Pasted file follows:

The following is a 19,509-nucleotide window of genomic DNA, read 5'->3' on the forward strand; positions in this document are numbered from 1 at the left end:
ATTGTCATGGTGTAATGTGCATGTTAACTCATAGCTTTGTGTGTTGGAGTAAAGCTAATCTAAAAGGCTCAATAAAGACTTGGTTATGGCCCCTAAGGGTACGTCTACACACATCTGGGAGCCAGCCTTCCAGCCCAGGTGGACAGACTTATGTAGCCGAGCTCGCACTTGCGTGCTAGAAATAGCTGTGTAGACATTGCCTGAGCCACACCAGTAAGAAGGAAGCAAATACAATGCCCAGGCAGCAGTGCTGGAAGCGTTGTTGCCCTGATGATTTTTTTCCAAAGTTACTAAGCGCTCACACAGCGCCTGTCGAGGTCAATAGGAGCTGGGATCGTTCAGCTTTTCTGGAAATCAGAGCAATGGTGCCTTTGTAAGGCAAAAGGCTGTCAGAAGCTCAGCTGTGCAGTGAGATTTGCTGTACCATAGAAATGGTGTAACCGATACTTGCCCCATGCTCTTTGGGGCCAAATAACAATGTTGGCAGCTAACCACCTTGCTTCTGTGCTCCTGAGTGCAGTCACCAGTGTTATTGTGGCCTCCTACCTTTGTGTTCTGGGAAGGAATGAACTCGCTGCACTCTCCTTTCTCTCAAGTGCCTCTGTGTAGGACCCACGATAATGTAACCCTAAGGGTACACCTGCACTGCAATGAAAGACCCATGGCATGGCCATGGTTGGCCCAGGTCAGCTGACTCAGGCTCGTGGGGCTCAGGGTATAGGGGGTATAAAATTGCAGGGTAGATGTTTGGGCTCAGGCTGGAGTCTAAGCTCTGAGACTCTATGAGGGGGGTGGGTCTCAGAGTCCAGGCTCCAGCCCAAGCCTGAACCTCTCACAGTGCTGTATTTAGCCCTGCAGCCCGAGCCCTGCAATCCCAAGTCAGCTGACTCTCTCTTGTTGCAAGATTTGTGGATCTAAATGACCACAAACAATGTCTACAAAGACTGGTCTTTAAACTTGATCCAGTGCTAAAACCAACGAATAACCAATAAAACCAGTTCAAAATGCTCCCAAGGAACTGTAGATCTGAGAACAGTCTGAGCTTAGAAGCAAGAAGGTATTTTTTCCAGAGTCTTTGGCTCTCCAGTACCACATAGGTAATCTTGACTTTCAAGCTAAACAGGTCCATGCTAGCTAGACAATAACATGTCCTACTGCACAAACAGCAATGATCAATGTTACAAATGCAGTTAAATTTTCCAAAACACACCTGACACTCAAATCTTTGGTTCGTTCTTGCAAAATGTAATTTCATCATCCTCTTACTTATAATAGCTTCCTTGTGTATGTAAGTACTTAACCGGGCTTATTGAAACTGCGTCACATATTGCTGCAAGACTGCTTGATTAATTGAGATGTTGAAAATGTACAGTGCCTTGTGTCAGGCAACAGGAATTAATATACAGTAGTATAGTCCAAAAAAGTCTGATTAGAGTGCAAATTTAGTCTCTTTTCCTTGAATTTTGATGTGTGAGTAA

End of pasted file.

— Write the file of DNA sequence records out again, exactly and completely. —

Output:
The following is a 19,509-nucleotide window of genomic DNA, read 5'->3' on the forward strand; positions in this document are numbered from 1 at the left end:
ATTGTCATGGTGTAATGTGCATGTTAACTCATAGCTTTGTGTGTTGGAGTAAAGCTAATCTAAAAGGCTCAATAAAGACTTGGTTATGGCCCCTAAGGGTACGTCTACACACATCTGGGAGCCAGCCTTCCAGCCCAGGTGGACAGACTTATGTAGCCGAGCTCGCACTTGCGTGCTAGAAATAGCTGTGTAGACATTGCCTGAGCCACACCAGTAAGAAGGAAGCAAATACAATGCCCAGGCAGCAGTGCTGGAAGCGTTGTTGCCCTGATGATTTTTTTCCAAAGTTACTAAGCGCTCACACAGCGCCTGTCGAGGTCAATAGGAGCTGGGATCGTTCAGCTTTTCTGGAAATCAGAGCAATGGTGCCTTTGTAAGGCAAAAGGCTGTCAGAAGCTCAGCTGTGCAGTGAGATTTGCTGTACCATAGAAATGGTGTAACCGATACTTGCCCCATGCTCTTTGGGGCCAAATAACAATGTTGGCAGCTAACCACCTTGCTTCTGTGCTCCTGAGTGCAGTCACCAGTGTTATTGTGGCCTCCTACCTTTGTGTTCTGGGAAGGAATGAACTCGCTGCACTCTCCTTTCTCTCAAGTGCCTCTGTGTAGGACCCACGATAATGTAACCCTAAGGGTACACCTGCACTGCAATGAAAGACCCATGGCATGGCCATGGTTGGCCCAGGTCAGCTGACTCAGGCTCGTGGGGCTCAGGGTATAGGGGGTATAAAATTGCAGGGTAGATGTTTGGGCTCAGGCTGGAGTCTAAGCTCTGAGACTCTATGAGGGGGGTGGGTCTCAGAGTCCAGGCTCCAGCCCAAGCCTGAACCTCTCACAGTGCTGTATTTAGCCCTGCAGCCCGAGCCCTGCAATCCCAAGTCAGCTGACTCTCTCTTGTTGCAAGATTTGTGGATCTAAATGACCACAAACAATGTCTACAAAGACTGGTCTTTAAACTTGATCCAGTGCTAAAACCAACGAATAACCAATAAAACCAGTTCAAAATGCTCCCAAGGAACTGTAGATCTGAGAACAGTCTGAGCTTAGAAGCAAGAAGGTATTTTTTCCAGAGTCTTTGGCTCTCCAGTACCACATAGGTAATCTTGACTTTCAAGCTAAACAGGTCCATGCTAGCTAGACAATAACATGTCCTACTGCACAAACAGCAATGATCAATGTTACAAATGCAGTTAAATTTTCCAAAACACACCTGACACTCAAATCTTTGGTTCGTTCTTGCAAAATGTAATTTCATCATCCTCTTACTTATAATAGCTTCCTTGTGTATGTAAGTACTTAACCGGGCTTATTGAAACTGCGTCACATATTGCTGCAAGACTGCTTGATTAATTGAGATGTTGAAAATGTACAGTGCCTTGTGTCAGGCAACAGGAATTAATATACAGTAGTATAGTCCAAAAAAGTCTGATTAGAGTGCAAATTTAGTCTCTTTTCCTTGAATTTTGATGTGTGAGTAA